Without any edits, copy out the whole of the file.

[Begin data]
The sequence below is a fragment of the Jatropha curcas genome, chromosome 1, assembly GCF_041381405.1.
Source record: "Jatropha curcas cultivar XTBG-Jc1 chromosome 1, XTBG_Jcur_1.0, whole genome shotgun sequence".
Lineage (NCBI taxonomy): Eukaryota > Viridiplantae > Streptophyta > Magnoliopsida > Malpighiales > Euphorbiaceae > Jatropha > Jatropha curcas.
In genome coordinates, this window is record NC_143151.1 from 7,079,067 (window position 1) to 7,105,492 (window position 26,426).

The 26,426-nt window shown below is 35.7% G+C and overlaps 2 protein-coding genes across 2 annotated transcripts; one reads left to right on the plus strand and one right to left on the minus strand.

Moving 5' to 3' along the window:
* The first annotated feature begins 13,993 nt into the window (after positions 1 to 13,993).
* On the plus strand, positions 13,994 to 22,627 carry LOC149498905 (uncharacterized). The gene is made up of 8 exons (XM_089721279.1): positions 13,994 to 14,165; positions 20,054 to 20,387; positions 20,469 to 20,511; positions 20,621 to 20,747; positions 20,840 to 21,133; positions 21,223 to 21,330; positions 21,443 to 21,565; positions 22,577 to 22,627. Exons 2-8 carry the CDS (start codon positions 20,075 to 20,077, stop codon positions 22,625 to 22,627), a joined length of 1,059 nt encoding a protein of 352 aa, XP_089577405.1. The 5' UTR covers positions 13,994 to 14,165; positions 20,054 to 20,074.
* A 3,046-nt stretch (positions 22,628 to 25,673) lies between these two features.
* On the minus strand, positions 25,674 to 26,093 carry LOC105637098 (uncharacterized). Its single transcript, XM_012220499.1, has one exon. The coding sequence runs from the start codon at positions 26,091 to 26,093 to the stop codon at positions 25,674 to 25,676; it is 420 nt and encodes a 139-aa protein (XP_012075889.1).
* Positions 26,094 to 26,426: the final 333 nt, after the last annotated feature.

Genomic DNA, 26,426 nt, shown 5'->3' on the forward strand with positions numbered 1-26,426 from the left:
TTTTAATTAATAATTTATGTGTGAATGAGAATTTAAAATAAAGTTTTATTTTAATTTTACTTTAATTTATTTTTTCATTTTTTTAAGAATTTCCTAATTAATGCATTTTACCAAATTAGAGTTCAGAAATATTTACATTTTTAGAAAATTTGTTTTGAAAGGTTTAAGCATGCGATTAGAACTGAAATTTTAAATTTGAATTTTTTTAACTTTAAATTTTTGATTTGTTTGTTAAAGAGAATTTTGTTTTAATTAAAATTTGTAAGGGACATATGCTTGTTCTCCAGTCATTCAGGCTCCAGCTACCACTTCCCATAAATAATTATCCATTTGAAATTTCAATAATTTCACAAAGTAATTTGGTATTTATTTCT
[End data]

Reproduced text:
The sequence below is a fragment of the Jatropha curcas genome, chromosome 1, assembly GCF_041381405.1.
Source record: "Jatropha curcas cultivar XTBG-Jc1 chromosome 1, XTBG_Jcur_1.0, whole genome shotgun sequence".
Lineage (NCBI taxonomy): Eukaryota > Viridiplantae > Streptophyta > Magnoliopsida > Malpighiales > Euphorbiaceae > Jatropha > Jatropha curcas.
In genome coordinates, this window is record NC_143151.1 from 7,079,067 (window position 1) to 7,105,492 (window position 26,426).

The 26,426-nt window shown below is 35.7% G+C and overlaps 2 protein-coding genes across 2 annotated transcripts; one reads left to right on the plus strand and one right to left on the minus strand.

Moving 5' to 3' along the window:
* The first annotated feature begins 13,993 nt into the window (after positions 1 to 13,993).
* On the plus strand, positions 13,994 to 22,627 carry LOC149498905 (uncharacterized). The gene is made up of 8 exons (XM_089721279.1): positions 13,994 to 14,165; positions 20,054 to 20,387; positions 20,469 to 20,511; positions 20,621 to 20,747; positions 20,840 to 21,133; positions 21,223 to 21,330; positions 21,443 to 21,565; positions 22,577 to 22,627. Exons 2-8 carry the CDS (start codon positions 20,075 to 20,077, stop codon positions 22,625 to 22,627), a joined length of 1,059 nt encoding a protein of 352 aa, XP_089577405.1. The 5' UTR covers positions 13,994 to 14,165; positions 20,054 to 20,074.
* A 3,046-nt stretch (positions 22,628 to 25,673) lies between these two features.
* On the minus strand, positions 25,674 to 26,093 carry LOC105637098 (uncharacterized). Its single transcript, XM_012220499.1, has one exon. The coding sequence runs from the start codon at positions 26,091 to 26,093 to the stop codon at positions 25,674 to 25,676; it is 420 nt and encodes a 139-aa protein (XP_012075889.1).
* Positions 26,094 to 26,426: the final 333 nt, after the last annotated feature.

Genomic DNA, 26,426 nt, shown 5'->3' on the forward strand with positions numbered 1-26,426 from the left:
TTTTAATTAATAATTTATGTGTGAATGAGAATTTAAAATAAAGTTTTATTTTAATTTTACTTTAATTTATTTTTTCATTTTTTTAAGAATTTCCTAATTAATGCATTTTACCAAATTAGAGTTCAGAAATATTTACATTTTTAGAAAATTTGTTTTGAAAGGTTTAAGCATGCGATTAGAACTGAAATTTTAAATTTGAATTTTTTTAACTTTAAATTTTTGATTTGTTTGTTAAAGAGAATTTTGTTTTAATTAAAATTTGTAAGGGACATATGCTTGTTCTCCAGTCATTCAGGCTCCAGCTACCACTTCCCATAAATAATTATCCATTTGAAATTTCAATAATTTCACAAAGTAATTTGGTATTTATTTCT